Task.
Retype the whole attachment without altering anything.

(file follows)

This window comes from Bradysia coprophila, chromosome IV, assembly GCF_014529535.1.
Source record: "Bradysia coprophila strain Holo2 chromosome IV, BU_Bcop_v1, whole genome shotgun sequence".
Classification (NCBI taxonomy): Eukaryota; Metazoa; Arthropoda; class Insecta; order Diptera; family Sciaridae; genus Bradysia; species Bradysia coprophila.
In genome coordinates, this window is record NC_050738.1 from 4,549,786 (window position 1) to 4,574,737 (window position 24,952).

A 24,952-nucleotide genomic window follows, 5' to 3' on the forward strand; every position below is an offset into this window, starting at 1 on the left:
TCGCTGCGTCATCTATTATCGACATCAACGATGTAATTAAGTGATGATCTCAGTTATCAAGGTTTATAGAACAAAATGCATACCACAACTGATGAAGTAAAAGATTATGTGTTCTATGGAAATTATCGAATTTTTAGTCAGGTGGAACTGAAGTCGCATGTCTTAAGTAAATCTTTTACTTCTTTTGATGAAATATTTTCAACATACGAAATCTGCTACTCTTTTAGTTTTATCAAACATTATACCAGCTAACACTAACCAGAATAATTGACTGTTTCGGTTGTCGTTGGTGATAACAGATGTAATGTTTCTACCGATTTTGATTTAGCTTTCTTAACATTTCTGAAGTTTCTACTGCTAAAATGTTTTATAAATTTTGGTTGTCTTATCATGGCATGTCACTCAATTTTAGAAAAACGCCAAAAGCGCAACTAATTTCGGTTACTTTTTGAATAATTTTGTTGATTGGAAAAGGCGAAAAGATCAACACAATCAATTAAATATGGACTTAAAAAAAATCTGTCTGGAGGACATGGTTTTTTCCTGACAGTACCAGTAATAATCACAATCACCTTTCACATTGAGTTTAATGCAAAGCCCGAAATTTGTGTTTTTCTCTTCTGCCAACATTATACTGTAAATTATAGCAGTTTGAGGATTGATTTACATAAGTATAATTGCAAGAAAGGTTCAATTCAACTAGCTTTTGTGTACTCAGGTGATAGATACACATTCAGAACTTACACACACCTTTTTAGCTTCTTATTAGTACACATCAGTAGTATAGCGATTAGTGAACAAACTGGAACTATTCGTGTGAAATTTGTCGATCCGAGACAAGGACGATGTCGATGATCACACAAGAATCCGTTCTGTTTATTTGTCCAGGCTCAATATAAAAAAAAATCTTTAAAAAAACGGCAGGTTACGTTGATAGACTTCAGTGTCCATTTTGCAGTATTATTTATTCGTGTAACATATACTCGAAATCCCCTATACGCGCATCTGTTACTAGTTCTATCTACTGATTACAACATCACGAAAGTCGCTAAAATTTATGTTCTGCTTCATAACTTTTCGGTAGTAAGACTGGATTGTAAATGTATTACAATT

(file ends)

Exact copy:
This window comes from Bradysia coprophila, chromosome IV, assembly GCF_014529535.1.
Source record: "Bradysia coprophila strain Holo2 chromosome IV, BU_Bcop_v1, whole genome shotgun sequence".
Classification (NCBI taxonomy): Eukaryota; Metazoa; Arthropoda; class Insecta; order Diptera; family Sciaridae; genus Bradysia; species Bradysia coprophila.
In genome coordinates, this window is record NC_050738.1 from 4,549,786 (window position 1) to 4,574,737 (window position 24,952).

A 24,952-nucleotide genomic window follows, 5' to 3' on the forward strand; every position below is an offset into this window, starting at 1 on the left:
TCGCTGCGTCATCTATTATCGACATCAACGATGTAATTAAGTGATGATCTCAGTTATCAAGGTTTATAGAACAAAATGCATACCACAACTGATGAAGTAAAAGATTATGTGTTCTATGGAAATTATCGAATTTTTAGTCAGGTGGAACTGAAGTCGCATGTCTTAAGTAAATCTTTTACTTCTTTTGATGAAATATTTTCAACATACGAAATCTGCTACTCTTTTAGTTTTATCAAACATTATACCAGCTAACACTAACCAGAATAATTGACTGTTTCGGTTGTCGTTGGTGATAACAGATGTAATGTTTCTACCGATTTTGATTTAGCTTTCTTAACATTTCTGAAGTTTCTACTGCTAAAATGTTTTATAAATTTTGGTTGTCTTATCATGGCATGTCACTCAATTTTAGAAAAACGCCAAAAGCGCAACTAATTTCGGTTACTTTTTGAATAATTTTGTTGATTGGAAAAGGCGAAAAGATCAACACAATCAATTAAATATGGACTTAAAAAAAATCTGTCTGGAGGACATGGTTTTTTCCTGACAGTACCAGTAATAATCACAATCACCTTTCACATTGAGTTTAATGCAAAGCCCGAAATTTGTGTTTTTCTCTTCTGCCAACATTATACTGTAAATTATAGCAGTTTGAGGATTGATTTACATAAGTATAATTGCAAGAAAGGTTCAATTCAACTAGCTTTTGTGTACTCAGGTGATAGATACACATTCAGAACTTACACACACCTTTTTAGCTTCTTATTAGTACACATCAGTAGTATAGCGATTAGTGAACAAACTGGAACTATTCGTGTGAAATTTGTCGATCCGAGACAAGGACGATGTCGATGATCACACAAGAATCCGTTCTGTTTATTTGTCCAGGCTCAATATAAAAAAAAATCTTTAAAAAAACGGCAGGTTACGTTGATAGACTTCAGTGTCCATTTTGCAGTATTATTTATTCGTGTAACATATACTCGAAATCCCCTATACGCGCATCTGTTACTAGTTCTATCTACTGATTACAACATCACGAAAGTCGCTAAAATTTATGTTCTGCTTCATAACTTTTCGGTAGTAAGACTGGATTGTAAATGTATTACAATT